Read my full review of A Terrace in Rome in 3:AM Magazine.  Special thanks to the fabulously talented book review editor, Tristan Foster, for giving me this opportunity.

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Filed under French Literature, Novella

Review: A Very Russian Christmas

a-very-russian-christmasThis fascinating collection of Russian Christmas stories, many of which have been published here in English for the first time, is a glimpse into the celebration of this holiday from a simpler age which is long past.  Christmas in the twenty-first century has become the season of massive and ugly consumerism, a time when obscene amounts of money are spent on the latest and greatest toys and gadgets.  The Christmas tales in A Very Russian Christmas, penned by Tolstoy, Dostoyevsky, Teffi, Chekov, Korolenko, Zoshchenko, Lukashevich, and Gorky bring us back to the holidays of the late nineteenth and early twentieth centuries when children were thrilled to receive fruits and small trinkets that decorated the Christmas trees.   In these stories we encounter festive gatherings of different classes of people, reflections on what it meant to live a good life, and lastly, and most importantly, merry making that involves lots of vodka.  Lots and lots of vodka.  Klaudia Lukashevich describes young, Russian children who are eager with anticipation for the Christmas tree to be decorated and are so excited about celebrating Christmas with their extended family:

And now it appears—a shapely green tree, to which so many legends and recollections are tied…Hello, you sweet, beloved tree!  In the midst of winter you bring us the evergreen smell of the forests and, drenched in little lights, you delight the children’s gaze, just as according to ancient legend you brought joy to the gaze of the Holy Infant.  Our family had a custom for major holidays to make each other presents, surprises, to unexpectedly bring great happiness and joy.  Each quietly prepared his handmade gift; we memorized poems; for the New Year and for Easter we placed the handmade present under our napkins…We were engrossed in this tradition and it brought us much happiness.  The gifts were simple, inexpensive but they caused much delight.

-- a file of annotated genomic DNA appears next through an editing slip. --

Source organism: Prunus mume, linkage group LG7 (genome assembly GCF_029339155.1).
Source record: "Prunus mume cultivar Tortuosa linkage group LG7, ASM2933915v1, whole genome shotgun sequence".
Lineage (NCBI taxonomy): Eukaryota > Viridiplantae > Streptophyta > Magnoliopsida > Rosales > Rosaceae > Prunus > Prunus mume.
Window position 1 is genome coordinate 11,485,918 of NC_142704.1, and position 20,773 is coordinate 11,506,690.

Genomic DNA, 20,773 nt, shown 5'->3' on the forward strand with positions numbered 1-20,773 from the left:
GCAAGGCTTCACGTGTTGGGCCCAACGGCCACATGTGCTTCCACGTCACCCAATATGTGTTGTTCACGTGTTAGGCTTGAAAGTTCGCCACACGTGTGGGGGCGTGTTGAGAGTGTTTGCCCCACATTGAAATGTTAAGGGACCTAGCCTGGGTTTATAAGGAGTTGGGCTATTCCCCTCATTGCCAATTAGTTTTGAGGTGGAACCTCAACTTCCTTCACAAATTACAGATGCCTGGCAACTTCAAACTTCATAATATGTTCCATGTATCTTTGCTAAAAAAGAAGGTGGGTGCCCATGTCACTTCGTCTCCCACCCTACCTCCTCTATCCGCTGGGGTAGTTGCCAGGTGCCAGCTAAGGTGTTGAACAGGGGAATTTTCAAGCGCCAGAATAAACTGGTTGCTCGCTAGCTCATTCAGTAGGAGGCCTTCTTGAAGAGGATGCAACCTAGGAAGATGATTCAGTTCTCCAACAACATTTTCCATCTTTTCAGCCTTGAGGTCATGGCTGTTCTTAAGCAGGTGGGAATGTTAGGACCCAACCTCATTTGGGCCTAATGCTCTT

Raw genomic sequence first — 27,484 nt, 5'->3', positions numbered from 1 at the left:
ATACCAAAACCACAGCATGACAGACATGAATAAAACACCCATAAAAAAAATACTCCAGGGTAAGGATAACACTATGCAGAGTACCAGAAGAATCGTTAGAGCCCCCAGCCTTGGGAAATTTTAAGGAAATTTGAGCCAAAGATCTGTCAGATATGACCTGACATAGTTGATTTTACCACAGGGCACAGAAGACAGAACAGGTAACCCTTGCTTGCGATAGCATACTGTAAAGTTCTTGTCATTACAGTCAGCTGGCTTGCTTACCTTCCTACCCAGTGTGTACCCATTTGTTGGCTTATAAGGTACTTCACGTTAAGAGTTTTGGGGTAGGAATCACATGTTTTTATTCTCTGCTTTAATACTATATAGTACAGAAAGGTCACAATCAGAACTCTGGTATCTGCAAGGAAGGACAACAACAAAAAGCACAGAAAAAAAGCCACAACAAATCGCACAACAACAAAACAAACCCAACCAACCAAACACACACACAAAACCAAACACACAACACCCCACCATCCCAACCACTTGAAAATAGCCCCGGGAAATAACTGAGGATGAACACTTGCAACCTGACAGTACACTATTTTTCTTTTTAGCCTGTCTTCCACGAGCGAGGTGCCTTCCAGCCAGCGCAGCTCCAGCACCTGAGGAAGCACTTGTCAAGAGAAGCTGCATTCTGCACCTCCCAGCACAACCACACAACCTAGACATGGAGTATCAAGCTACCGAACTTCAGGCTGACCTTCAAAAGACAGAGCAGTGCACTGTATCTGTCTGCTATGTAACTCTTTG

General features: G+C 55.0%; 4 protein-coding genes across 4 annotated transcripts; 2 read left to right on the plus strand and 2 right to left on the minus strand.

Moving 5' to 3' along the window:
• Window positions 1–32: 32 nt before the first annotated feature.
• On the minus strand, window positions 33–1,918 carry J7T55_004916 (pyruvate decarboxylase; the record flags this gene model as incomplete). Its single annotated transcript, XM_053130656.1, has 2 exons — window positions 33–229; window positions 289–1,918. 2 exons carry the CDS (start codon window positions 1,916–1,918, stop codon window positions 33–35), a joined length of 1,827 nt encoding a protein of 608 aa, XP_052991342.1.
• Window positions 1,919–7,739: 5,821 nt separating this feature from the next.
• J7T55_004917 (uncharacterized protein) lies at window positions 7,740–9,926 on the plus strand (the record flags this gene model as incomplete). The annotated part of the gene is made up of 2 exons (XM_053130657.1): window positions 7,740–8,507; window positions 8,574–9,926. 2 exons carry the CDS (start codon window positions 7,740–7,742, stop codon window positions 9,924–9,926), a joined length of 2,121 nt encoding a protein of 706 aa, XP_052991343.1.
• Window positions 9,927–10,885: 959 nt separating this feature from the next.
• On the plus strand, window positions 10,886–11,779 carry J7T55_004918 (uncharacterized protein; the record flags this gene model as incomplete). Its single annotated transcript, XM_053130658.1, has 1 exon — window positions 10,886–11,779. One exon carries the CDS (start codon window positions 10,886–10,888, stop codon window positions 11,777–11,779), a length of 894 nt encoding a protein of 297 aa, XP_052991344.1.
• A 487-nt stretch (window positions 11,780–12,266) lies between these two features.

My favorite story in the collection is, not surprisingly, from Chekhov who is the undisputed master of the short story.  In “A Woman’s Kingdom,” he gives us the character of Anna Akimovna who, despite living in a lavish mansion and being surrounded by wealth and luxury, suffers from a deep loneliness.  Anna’s parents and uncle are deceased and at the age of twenty-six she is an heiress and the reluctant owner of a large factory.  Other than an old aunt who lives in the lower part of her home, Anna has no other relatives and has not married or had any children.